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Join Civic Center Commons for the 2018 Commons Block Party on 3rd Thursdays — June 21, July 19, Aug 16, Sept 20, and Oct 18 — from 5 to 9pm at Civic Center Plaza. Enjoy FREE performances by local bands curated by Another Planet Entertainment and food trucks and bar from Off the Grid.
Also part of the 2018 Commons Block Party series is our 1st Sunday event, happening on on Fulton Street from 11am to 3pm on July 1, Aug 5, Sept 2, Oct 7 and Nov 4.
Claire George is a Seattle-based singer, producer, and multi-instrumentalist who blends her love for electronic production with her affinity for pop melodies to create an emotionally evocative sound. Writing, producing and performing her own work, Claire focuses on creating an emotional connection both in her music and on stage with her fans.
Formerly the front woman for Bay area outfit HEARTWATCH, Claire’s solo venture has already seen her opening for the likes of K Flay, Lower Dens, Elliphant, Computer Magic, Chela, Gavin Turek and more.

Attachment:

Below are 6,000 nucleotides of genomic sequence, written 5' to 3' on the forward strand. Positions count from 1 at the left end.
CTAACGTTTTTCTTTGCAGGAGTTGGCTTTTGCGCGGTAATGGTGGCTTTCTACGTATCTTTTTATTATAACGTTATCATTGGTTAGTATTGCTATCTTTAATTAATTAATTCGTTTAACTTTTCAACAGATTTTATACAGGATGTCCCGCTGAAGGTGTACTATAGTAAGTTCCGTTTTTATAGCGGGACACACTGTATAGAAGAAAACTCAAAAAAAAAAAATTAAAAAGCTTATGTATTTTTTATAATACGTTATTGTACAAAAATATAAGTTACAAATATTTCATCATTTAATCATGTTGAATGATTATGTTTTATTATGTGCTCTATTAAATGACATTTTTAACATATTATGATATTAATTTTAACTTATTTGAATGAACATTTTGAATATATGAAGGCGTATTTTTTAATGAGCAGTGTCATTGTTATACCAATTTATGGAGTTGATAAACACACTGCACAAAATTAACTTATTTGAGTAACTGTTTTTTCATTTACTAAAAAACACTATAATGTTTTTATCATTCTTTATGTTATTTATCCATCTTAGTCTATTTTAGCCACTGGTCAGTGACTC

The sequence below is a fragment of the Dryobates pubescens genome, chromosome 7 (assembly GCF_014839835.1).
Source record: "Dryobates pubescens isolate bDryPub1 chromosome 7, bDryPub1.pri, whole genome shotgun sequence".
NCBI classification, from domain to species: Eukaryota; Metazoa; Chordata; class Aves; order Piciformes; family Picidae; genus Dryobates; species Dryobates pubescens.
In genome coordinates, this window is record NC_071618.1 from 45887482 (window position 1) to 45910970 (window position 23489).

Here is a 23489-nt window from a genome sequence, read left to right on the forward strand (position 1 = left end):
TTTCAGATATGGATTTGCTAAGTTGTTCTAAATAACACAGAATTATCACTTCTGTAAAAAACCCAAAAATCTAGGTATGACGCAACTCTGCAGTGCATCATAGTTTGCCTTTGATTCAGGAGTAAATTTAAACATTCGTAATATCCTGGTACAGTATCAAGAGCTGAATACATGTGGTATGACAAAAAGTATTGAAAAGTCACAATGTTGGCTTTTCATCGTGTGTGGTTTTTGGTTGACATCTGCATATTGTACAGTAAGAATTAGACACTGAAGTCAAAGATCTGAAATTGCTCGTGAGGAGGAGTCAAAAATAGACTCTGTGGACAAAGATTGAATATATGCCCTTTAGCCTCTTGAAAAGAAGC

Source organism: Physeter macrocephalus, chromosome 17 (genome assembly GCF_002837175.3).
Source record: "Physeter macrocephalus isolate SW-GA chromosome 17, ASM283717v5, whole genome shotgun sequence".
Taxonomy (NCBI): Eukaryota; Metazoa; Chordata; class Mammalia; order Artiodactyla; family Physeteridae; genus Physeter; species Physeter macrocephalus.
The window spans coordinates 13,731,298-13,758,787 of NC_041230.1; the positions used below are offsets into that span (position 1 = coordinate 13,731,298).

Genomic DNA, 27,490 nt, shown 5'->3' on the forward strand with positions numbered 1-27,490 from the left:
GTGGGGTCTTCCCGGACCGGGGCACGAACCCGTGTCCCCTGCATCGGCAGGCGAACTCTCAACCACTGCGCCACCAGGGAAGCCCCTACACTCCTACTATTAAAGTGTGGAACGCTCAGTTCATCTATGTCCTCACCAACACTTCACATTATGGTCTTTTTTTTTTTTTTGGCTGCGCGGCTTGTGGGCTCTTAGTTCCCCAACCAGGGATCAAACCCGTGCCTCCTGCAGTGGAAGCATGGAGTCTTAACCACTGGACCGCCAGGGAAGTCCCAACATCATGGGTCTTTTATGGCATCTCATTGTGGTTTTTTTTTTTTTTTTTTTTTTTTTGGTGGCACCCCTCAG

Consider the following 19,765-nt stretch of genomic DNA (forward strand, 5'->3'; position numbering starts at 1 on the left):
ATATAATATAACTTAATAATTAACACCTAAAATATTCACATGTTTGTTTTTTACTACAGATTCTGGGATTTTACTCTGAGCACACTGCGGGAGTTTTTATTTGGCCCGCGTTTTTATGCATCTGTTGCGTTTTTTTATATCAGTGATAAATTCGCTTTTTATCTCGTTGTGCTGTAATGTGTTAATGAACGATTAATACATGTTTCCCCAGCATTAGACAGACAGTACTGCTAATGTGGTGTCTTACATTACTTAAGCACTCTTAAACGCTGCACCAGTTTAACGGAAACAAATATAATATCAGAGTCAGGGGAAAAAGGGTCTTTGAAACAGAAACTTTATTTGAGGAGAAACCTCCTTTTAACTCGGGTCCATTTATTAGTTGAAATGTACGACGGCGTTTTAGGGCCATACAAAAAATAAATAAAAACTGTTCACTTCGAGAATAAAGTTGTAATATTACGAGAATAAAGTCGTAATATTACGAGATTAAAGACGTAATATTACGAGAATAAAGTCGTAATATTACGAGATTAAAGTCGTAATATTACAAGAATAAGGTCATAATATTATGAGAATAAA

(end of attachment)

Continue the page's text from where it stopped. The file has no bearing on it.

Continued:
Originally formed as a duo between frontman Gregory DiMartino and drummer Rob Mills in 2014, Tino Drima has since solidified into a six-piece — a patchwork of longtime friends that includes members of local mainstays French Cassettes and Spooky Mansion — to help bring their raucous, punk-inflected take on big band doo-wop to life. “It was all pretty close and in the family,” DiMartino says of the groupʼs gradual expansion.
On their debut LP Her Kind of Man, Tino Drima has upped the ante since last yearʼs Smoking EP, finding a more nuanced sound that doesnʼt sacrifice any of their grit or fervent energy. Recorded in a cabin in the Sierra Mountains and later mixed by Dave Vandervelde (Tess & Dave, Father John Misty), Her Kind of Man seamlessly intertwines elaborate string arrangements with frontman Gregory DiMartinoʼs writhing howl. “Itʼs like Iʼm the guy whoʼs out there in a suit, smiling, but whoʼs actually manic inside, battling demons,” DiMartino explains.
“Brutal Earthquake,” for instance, begins with DiMartino playing the consummate crooner, before the band revs into high gear and he replaces his shit-eating grin with a bitter scowl. Later, “Drives Me Crazy” explores the surprising intersection of Frank Sinatraʼs big band charm and Spoonʼs slinky swagger. Constantly shifting between the grandeur of the ballroom and the grime of a back alley, doo-wopʼs charm and punkʼs bitter angst, Tino Drima make it clear that when it comes to heartbreak, things are never quite as they seem